Within-countries inequalities have a fundamental spatial element, in that there are often wide disparities between different locations within countries, whether between regions, or indeed, within cities or towns. The spatial discussion is as old as the debate on the sources of, and solutions to inequality: Why do certain communities fail to prosper, while others do? Economics has a tradition of taking a dichotomous approach to understanding spatial inequality, the two most influential being the core-periphery approach (systematically analysed by Alfred Marshall [1919], and the basis of much of economic geography), and the dual economy model, which views countries taking a rural-urban division (Lewis, 1954). Both approaches address how resources (goods, labour and capital) move across the divide (or fail to do so). The core-periphery scholarship concluded that when there are declining costs of transportation and communication, the resultant increased commerce leads economic activity to re-organise itself along a core-periphery structure, to the benefit of the core (or the urban regions), and the detriment of the periphery (or the rural regions). That is, there a “hollowing out” in the periphery, and an agglomeration of activity in the core, because economic activity will concentrate production where demand is greater, and where economies of scale can be gained (Benito and Narula, 2007). The dual economy in its original formulation was concerned with the flows of surplus labour from low-productivity (resource-intensive) rural locations, to higher productivity (and knowledge-intensive) activities located in urban locations. Later contributions have expanded the Lewisian approach to the informal-formal divide, and the role of firms and technology in facilitating the redistribution from one sector (and location) to another. Both the core-periphery and the dual economy model take the view, however, that the overall economy benefits from this redistribution in the long run. They are largely unhelpful for the policymaker who is interested in curtailing the ensuing inequalities, or is seeking to minimise societal imbalances in the shorter run.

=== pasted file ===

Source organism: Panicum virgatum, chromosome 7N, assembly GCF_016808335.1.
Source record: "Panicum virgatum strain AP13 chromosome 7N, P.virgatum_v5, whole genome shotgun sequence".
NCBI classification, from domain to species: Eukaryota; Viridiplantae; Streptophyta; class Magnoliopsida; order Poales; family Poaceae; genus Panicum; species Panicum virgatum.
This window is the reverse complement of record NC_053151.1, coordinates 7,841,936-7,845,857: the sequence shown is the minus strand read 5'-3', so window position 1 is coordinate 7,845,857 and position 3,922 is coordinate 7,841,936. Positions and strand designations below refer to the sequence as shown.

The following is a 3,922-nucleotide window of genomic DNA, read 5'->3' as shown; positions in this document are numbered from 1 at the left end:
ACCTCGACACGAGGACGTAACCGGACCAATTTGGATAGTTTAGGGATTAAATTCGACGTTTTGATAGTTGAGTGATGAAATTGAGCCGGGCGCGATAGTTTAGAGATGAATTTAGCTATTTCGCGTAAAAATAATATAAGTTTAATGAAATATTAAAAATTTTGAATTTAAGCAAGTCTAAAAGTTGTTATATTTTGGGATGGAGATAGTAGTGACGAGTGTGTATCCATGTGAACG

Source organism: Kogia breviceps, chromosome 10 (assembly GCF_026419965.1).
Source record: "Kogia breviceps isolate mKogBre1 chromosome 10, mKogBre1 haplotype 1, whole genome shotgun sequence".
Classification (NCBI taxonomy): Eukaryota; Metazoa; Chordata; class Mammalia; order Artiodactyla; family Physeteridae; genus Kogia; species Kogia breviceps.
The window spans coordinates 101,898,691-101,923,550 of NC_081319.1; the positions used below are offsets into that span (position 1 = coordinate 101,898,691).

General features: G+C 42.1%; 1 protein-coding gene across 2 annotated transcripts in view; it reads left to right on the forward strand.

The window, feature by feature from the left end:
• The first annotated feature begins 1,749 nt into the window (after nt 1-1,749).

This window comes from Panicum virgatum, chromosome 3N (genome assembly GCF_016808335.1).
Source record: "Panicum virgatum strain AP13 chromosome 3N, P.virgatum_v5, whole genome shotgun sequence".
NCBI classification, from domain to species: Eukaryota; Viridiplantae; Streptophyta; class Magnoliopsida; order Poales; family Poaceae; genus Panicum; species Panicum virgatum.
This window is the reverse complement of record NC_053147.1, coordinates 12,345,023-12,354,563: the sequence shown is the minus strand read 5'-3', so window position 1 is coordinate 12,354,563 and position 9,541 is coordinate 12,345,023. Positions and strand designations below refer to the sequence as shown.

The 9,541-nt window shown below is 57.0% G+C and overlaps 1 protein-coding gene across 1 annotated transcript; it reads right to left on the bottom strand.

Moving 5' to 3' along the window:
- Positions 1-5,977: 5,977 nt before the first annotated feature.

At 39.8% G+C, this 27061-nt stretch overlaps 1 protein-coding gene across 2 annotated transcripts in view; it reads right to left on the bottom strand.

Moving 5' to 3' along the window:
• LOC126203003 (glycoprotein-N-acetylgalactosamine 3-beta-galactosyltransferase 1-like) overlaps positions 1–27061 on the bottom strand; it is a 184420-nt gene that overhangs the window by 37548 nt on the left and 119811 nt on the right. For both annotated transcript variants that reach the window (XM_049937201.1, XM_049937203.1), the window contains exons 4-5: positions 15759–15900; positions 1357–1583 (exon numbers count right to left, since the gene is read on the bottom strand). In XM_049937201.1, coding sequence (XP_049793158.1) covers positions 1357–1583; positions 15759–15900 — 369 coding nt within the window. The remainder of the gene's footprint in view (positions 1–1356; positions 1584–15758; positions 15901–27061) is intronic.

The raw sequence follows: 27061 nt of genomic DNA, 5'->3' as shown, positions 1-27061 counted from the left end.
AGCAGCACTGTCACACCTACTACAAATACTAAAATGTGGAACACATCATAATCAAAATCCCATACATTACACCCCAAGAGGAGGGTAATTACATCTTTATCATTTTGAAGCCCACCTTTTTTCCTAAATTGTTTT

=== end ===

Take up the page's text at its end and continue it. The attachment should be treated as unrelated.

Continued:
Inequality and development